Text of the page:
Let $f:\mathbb{R}^n\rightarrow \mathbb{R}^m$, $m<n$ be a mapping that is linear in each variable separately (i.e., in each of the functions $f_i(x_1,\cdots,x_n)$, $1\leq i\leq m$, the degree of each variable $x_j$ is at most 1, but there can be a product of several variables, e.g., $7x_1x_3x_{n-1}$).

I define a local boundary point as a point $\boldsymbol{x}\in \mathbb{R}^n$ with $f(\boldsymbol{x})$ not on the global boundary of $f$, that for some $\delta>0$ there exist a ball $\mathcal{B}_\delta(\boldsymbol{x})$ of radius $\delta$ around $\boldsymbol{x}$ such that there is no $\epsilon>0$ for which $f(\mathcal{B}_\delta(\boldsymbol{x}))$ will contain a ball of radius $\epsilon$ around $f(\boldsymbol{x})$. Or in simple words: there is some direction in the $f$-plane I can't step to from $\boldsymbol{x}$.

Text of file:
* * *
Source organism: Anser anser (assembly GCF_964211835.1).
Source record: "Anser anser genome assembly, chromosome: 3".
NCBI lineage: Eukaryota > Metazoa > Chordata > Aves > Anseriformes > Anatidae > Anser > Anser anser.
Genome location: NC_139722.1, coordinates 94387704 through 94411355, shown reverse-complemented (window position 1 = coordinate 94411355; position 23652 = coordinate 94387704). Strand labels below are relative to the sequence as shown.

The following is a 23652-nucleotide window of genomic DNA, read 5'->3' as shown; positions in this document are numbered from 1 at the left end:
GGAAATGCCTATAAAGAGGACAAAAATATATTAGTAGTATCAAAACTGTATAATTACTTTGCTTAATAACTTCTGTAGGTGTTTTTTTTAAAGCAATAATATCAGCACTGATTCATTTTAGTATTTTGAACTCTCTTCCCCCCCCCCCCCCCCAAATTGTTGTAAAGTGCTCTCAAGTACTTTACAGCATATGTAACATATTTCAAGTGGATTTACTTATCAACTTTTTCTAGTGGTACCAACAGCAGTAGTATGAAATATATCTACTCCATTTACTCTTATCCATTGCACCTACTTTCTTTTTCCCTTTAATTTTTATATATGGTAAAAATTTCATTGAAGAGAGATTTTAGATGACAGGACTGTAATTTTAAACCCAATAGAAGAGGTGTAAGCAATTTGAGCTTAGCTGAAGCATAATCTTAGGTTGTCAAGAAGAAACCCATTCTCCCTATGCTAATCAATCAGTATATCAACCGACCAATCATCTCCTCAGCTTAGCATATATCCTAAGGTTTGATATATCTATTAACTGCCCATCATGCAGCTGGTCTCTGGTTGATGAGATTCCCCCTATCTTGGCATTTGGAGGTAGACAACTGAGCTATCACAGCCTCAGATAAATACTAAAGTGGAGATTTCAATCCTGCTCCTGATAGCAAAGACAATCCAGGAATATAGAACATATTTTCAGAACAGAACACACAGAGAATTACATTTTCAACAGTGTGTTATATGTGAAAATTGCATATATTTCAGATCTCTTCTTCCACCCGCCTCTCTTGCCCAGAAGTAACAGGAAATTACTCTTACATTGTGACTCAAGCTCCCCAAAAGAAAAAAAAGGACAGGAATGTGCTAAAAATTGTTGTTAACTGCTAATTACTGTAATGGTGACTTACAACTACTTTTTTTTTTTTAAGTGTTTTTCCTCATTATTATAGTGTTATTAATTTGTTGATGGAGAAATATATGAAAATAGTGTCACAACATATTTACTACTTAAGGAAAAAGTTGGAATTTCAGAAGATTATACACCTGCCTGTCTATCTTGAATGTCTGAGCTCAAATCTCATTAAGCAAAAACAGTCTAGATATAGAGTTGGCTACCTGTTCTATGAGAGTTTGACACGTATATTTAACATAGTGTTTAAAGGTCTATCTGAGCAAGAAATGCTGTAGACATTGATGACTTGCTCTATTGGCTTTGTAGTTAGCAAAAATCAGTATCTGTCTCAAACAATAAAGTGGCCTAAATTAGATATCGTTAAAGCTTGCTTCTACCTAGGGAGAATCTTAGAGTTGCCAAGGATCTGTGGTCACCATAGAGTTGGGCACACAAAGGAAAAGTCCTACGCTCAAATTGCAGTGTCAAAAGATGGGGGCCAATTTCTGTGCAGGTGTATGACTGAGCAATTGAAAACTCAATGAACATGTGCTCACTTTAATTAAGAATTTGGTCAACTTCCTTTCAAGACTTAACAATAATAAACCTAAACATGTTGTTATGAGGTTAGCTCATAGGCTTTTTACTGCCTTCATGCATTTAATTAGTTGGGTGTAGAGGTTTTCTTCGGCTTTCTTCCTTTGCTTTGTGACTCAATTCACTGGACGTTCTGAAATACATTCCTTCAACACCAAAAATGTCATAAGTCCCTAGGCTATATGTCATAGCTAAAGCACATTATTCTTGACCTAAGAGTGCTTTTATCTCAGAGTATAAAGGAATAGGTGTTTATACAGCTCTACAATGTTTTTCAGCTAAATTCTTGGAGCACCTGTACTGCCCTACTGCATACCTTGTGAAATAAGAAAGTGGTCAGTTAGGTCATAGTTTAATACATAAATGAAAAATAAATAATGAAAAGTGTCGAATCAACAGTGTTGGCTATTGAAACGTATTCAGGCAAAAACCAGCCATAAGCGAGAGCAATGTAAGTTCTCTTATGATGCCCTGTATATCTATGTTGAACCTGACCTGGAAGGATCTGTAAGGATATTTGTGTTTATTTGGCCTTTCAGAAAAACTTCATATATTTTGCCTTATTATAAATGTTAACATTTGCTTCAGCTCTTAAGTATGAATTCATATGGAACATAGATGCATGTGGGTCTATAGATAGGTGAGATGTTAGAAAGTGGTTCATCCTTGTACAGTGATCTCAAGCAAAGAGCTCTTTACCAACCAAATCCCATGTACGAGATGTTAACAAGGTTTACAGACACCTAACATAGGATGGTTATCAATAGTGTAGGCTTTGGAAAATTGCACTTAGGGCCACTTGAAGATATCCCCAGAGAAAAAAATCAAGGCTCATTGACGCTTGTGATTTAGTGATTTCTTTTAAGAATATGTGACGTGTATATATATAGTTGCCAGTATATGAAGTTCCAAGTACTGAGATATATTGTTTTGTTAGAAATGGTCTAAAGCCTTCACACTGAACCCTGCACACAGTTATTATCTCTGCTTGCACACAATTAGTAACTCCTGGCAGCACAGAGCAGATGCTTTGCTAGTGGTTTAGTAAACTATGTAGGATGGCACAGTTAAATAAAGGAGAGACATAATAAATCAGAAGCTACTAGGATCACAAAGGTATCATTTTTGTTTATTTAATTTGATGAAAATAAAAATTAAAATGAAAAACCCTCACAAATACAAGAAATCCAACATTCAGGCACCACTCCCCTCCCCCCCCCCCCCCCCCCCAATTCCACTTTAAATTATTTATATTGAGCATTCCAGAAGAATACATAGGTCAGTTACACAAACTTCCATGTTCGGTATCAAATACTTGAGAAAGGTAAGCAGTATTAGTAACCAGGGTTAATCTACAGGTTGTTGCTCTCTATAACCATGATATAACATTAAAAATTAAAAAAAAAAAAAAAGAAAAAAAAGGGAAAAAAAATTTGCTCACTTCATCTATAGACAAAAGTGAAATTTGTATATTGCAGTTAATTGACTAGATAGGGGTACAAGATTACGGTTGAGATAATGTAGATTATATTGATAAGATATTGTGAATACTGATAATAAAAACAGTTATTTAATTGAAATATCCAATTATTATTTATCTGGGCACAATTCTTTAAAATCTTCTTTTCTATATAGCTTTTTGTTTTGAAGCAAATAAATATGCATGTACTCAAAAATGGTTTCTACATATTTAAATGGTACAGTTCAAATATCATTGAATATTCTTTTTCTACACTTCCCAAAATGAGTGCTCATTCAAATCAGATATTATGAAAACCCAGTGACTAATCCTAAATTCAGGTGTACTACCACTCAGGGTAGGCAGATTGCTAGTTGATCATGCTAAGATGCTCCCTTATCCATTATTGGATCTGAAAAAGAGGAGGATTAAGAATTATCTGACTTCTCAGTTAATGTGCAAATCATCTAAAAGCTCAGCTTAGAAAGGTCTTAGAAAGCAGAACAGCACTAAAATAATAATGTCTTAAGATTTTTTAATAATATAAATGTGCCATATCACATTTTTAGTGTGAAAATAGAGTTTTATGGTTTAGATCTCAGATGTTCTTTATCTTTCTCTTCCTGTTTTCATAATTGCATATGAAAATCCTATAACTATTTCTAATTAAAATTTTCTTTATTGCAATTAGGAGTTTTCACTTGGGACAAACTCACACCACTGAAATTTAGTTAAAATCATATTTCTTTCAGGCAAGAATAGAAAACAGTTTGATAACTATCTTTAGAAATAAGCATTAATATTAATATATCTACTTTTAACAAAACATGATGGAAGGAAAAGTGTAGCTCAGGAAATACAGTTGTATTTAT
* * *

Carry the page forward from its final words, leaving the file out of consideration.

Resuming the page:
Can this mapping have a local boundary point? The Jacobian can definitely be rank deficient, but it is counterintuitive for such mapping to have a local boundary point.